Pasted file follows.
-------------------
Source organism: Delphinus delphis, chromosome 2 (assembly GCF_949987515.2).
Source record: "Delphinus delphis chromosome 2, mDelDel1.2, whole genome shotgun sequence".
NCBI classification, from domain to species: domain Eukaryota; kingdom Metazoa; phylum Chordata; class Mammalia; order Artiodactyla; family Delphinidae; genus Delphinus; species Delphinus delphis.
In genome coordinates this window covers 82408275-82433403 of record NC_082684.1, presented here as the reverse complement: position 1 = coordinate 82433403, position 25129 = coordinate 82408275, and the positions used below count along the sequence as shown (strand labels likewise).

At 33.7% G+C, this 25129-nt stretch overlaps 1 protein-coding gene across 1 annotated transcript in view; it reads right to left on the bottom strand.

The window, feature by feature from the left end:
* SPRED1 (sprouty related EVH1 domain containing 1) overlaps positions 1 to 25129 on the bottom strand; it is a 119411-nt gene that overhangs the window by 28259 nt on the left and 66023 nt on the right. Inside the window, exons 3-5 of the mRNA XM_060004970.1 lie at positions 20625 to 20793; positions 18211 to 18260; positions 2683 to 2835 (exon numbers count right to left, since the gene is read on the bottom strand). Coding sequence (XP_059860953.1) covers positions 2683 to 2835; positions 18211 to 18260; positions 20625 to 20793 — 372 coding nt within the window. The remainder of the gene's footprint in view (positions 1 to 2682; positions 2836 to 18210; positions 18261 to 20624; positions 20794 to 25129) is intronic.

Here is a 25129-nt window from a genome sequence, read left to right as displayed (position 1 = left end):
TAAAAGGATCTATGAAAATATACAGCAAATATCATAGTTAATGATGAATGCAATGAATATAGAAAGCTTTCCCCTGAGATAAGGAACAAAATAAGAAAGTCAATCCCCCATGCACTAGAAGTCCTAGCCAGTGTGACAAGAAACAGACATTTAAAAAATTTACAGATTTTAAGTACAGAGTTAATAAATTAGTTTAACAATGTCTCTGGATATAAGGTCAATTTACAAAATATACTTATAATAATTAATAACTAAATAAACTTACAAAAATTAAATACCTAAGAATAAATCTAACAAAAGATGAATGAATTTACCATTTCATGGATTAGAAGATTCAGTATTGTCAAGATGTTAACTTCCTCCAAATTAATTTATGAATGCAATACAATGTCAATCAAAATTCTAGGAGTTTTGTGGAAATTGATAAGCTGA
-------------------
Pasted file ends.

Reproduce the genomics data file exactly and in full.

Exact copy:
Source organism: Delphinus delphis, chromosome 2 (assembly GCF_949987515.2).
Source record: "Delphinus delphis chromosome 2, mDelDel1.2, whole genome shotgun sequence".
NCBI classification, from domain to species: domain Eukaryota; kingdom Metazoa; phylum Chordata; class Mammalia; order Artiodactyla; family Delphinidae; genus Delphinus; species Delphinus delphis.
In genome coordinates this window covers 82408275-82433403 of record NC_082684.1, presented here as the reverse complement: position 1 = coordinate 82433403, position 25129 = coordinate 82408275, and the positions used below count along the sequence as shown (strand labels likewise).

At 33.7% G+C, this 25129-nt stretch overlaps 1 protein-coding gene across 1 annotated transcript in view; it reads right to left on the bottom strand.

The window, feature by feature from the left end:
* SPRED1 (sprouty related EVH1 domain containing 1) overlaps positions 1 to 25129 on the bottom strand; it is a 119411-nt gene that overhangs the window by 28259 nt on the left and 66023 nt on the right. Inside the window, exons 3-5 of the mRNA XM_060004970.1 lie at positions 20625 to 20793; positions 18211 to 18260; positions 2683 to 2835 (exon numbers count right to left, since the gene is read on the bottom strand). Coding sequence (XP_059860953.1) covers positions 2683 to 2835; positions 18211 to 18260; positions 20625 to 20793 — 372 coding nt within the window. The remainder of the gene's footprint in view (positions 1 to 2682; positions 2836 to 18210; positions 18261 to 20624; positions 20794 to 25129) is intronic.

Here is a 25129-nt window from a genome sequence, read left to right as displayed (position 1 = left end):
TAAAAGGATCTATGAAAATATACAGCAAATATCATAGTTAATGATGAATGCAATGAATATAGAAAGCTTTCCCCTGAGATAAGGAACAAAATAAGAAAGTCAATCCCCCATGCACTAGAAGTCCTAGCCAGTGTGACAAGAAACAGACATTTAAAAAATTTACAGATTTTAAGTACAGAGTTAATAAATTAGTTTAACAATGTCTCTGGATATAAGGTCAATTTACAAAATATACTTATAATAATTAATAACTAAATAAACTTACAAAAATTAAATACCTAAGAATAAATCTAACAAAAGATGAATGAATTTACCATTTCATGGATTAGAAGATTCAGTATTGTCAAGATGTTAACTTCCTCCAAATTAATTTATGAATGCAATACAATGTCAATCAAAATTCTAGGAGTTTTGTGGAAATTGATAAGCTGA